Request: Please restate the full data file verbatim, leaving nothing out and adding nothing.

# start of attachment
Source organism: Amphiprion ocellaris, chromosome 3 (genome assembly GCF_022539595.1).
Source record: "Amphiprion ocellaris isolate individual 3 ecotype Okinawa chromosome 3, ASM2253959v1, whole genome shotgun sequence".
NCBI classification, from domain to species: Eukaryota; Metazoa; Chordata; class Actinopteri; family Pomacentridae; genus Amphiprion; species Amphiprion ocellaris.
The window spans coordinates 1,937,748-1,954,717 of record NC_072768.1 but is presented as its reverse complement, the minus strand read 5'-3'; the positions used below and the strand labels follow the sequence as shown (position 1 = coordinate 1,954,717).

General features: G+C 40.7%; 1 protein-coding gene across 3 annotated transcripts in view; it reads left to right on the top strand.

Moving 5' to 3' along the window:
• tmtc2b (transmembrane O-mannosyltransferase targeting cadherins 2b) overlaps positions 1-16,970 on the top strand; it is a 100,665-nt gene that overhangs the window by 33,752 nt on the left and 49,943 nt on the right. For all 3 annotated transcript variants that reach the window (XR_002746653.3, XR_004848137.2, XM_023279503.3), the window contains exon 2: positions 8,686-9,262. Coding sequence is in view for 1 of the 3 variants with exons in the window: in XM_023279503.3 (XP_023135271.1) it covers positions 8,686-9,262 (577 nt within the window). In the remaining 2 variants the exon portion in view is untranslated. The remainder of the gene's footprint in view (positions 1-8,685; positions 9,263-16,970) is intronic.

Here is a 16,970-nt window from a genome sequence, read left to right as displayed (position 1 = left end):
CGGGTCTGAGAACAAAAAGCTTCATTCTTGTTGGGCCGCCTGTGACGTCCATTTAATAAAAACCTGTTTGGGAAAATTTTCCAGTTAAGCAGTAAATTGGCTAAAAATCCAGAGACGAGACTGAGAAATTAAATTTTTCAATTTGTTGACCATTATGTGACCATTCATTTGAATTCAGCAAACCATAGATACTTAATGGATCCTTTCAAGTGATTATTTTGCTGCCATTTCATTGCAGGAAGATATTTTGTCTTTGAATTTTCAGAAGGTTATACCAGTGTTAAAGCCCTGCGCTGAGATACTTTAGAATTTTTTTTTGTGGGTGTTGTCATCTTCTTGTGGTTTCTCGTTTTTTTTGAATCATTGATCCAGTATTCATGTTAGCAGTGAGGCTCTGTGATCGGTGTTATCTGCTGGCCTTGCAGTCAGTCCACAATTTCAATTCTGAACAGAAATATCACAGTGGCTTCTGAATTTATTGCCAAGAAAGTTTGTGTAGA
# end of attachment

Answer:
Source organism: Amphiprion ocellaris, chromosome 3 (genome assembly GCF_022539595.1).
Source record: "Amphiprion ocellaris isolate individual 3 ecotype Okinawa chromosome 3, ASM2253959v1, whole genome shotgun sequence".
NCBI classification, from domain to species: Eukaryota; Metazoa; Chordata; class Actinopteri; family Pomacentridae; genus Amphiprion; species Amphiprion ocellaris.
The window spans coordinates 1,937,748-1,954,717 of record NC_072768.1 but is presented as its reverse complement, the minus strand read 5'-3'; the positions used below and the strand labels follow the sequence as shown (position 1 = coordinate 1,954,717).

General features: G+C 40.7%; 1 protein-coding gene across 3 annotated transcripts in view; it reads left to right on the top strand.

Moving 5' to 3' along the window:
• tmtc2b (transmembrane O-mannosyltransferase targeting cadherins 2b) overlaps positions 1-16,970 on the top strand; it is a 100,665-nt gene that overhangs the window by 33,752 nt on the left and 49,943 nt on the right. For all 3 annotated transcript variants that reach the window (XR_002746653.3, XR_004848137.2, XM_023279503.3), the window contains exon 2: positions 8,686-9,262. Coding sequence is in view for 1 of the 3 variants with exons in the window: in XM_023279503.3 (XP_023135271.1) it covers positions 8,686-9,262 (577 nt within the window). In the remaining 2 variants the exon portion in view is untranslated. The remainder of the gene's footprint in view (positions 1-8,685; positions 9,263-16,970) is intronic.

Here is a 16,970-nt window from a genome sequence, read left to right as displayed (position 1 = left end):
CGGGTCTGAGAACAAAAAGCTTCATTCTTGTTGGGCCGCCTGTGACGTCCATTTAATAAAAACCTGTTTGGGAAAATTTTCCAGTTAAGCAGTAAATTGGCTAAAAATCCAGAGACGAGACTGAGAAATTAAATTTTTCAATTTGTTGACCATTATGTGACCATTCATTTGAATTCAGCAAACCATAGATACTTAATGGATCCTTTCAAGTGATTATTTTGCTGCCATTTCATTGCAGGAAGATATTTTGTCTTTGAATTTTCAGAAGGTTATACCAGTGTTAAAGCCCTGCGCTGAGATACTTTAGAATTTTTTTTTGTGGGTGTTGTCATCTTCTTGTGGTTTCTCGTTTTTTTTGAATCATTGATCCAGTATTCATGTTAGCAGTGAGGCTCTGTGATCGGTGTTATCTGCTGGCCTTGCAGTCAGTCCACAATTTCAATTCTGAACAGAAATATCACAGTGGCTTCTGAATTTATTGCCAAGAAAGTTTGTGTAGA